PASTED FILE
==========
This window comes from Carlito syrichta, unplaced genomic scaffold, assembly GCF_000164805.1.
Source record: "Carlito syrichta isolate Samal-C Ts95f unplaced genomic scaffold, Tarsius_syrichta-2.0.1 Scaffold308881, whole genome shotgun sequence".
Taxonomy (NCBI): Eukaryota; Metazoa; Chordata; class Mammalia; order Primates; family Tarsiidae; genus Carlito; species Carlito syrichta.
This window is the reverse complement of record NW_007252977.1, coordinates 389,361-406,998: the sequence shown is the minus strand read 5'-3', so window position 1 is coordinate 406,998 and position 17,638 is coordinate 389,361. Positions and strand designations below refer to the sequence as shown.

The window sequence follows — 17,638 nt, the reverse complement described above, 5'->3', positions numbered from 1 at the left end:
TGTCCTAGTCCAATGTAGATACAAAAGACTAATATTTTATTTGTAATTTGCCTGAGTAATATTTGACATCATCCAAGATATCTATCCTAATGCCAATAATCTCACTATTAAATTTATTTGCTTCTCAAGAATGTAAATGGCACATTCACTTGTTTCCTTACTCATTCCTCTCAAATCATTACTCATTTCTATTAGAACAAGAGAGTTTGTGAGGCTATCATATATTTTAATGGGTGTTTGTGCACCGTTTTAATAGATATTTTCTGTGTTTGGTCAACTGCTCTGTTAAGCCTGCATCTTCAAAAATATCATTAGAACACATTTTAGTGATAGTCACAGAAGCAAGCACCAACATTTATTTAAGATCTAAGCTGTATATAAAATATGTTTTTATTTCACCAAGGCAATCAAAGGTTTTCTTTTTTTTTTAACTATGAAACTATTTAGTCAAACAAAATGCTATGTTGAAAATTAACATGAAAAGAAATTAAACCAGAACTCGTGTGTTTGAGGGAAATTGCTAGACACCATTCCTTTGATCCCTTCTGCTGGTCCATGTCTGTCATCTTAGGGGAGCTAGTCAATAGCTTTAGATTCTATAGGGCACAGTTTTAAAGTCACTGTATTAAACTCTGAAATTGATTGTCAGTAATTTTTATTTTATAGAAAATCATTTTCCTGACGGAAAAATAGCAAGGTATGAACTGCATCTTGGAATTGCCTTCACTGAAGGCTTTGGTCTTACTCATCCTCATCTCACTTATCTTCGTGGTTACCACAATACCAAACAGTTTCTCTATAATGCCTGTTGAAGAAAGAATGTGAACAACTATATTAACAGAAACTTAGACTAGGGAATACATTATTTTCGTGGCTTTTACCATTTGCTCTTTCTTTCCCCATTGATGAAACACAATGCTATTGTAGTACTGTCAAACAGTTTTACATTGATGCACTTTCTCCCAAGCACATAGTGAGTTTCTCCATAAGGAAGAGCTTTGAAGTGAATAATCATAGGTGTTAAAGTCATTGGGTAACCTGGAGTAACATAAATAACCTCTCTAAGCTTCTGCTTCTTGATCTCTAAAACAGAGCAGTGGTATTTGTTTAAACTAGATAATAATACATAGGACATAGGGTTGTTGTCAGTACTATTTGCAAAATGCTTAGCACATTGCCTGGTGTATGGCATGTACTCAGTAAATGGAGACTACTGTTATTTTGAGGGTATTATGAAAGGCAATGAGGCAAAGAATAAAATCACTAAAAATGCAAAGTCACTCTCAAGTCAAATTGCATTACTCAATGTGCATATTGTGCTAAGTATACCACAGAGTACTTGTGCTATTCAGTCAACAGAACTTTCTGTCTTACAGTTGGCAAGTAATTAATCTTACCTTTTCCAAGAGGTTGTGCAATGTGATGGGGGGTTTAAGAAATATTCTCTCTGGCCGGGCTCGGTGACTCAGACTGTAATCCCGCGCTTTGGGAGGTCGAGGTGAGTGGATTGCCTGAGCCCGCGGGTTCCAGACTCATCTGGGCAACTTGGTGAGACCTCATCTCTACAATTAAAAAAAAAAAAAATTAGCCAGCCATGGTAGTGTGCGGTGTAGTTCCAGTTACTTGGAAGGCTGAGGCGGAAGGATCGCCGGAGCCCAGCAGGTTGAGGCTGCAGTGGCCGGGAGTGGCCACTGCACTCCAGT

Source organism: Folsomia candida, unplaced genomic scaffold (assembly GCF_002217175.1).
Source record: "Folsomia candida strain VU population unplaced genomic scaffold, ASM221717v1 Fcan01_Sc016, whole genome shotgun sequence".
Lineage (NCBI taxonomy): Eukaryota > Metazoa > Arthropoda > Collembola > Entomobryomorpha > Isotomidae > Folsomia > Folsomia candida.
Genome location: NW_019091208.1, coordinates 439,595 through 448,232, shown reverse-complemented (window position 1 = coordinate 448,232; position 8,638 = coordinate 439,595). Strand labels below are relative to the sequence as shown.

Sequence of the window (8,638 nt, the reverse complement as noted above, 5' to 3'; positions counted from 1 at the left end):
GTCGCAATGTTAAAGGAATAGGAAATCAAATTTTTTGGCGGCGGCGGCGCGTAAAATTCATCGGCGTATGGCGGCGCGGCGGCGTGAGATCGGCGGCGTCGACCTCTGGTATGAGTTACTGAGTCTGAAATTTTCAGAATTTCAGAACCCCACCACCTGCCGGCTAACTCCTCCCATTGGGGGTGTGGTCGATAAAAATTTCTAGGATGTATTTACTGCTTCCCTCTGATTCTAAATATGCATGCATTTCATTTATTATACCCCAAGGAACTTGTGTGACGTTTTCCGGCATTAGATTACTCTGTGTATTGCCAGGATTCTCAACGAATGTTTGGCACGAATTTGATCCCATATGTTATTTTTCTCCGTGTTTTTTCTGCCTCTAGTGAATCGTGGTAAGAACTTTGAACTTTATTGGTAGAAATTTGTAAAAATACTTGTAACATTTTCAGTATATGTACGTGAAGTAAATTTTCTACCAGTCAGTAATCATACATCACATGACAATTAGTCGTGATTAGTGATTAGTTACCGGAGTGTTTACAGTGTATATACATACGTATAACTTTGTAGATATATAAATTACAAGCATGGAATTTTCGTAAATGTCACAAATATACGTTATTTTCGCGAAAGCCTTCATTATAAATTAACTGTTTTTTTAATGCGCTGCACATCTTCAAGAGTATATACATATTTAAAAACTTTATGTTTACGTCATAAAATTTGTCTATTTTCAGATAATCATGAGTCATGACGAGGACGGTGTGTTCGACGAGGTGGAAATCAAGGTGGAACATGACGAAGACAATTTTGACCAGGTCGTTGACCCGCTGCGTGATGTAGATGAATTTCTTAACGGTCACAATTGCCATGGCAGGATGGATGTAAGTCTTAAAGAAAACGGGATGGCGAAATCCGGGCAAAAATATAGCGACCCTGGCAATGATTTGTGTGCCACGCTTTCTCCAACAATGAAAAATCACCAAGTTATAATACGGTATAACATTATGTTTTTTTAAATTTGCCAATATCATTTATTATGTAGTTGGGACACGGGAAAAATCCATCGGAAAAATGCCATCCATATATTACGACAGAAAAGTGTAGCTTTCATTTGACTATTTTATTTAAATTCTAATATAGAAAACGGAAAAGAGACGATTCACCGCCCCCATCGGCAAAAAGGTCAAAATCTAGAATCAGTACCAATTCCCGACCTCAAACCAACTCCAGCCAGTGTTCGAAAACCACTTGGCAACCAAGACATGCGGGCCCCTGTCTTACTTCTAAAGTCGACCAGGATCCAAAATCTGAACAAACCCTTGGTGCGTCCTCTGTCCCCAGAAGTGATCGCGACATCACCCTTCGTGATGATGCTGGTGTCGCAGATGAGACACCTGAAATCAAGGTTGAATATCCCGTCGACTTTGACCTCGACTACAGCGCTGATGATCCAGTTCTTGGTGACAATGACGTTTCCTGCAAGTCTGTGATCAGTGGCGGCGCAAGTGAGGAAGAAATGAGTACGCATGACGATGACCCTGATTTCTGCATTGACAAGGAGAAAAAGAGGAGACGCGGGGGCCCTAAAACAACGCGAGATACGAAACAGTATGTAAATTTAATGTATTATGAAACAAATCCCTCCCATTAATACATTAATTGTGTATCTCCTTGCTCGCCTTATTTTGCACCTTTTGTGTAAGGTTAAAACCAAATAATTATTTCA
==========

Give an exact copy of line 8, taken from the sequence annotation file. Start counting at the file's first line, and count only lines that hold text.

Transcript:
Source record: "Folsomia candida strain VU population unplaced genomic scaffold, ASM221717v1 Fcan01_Sc016, whole genome shotgun sequence".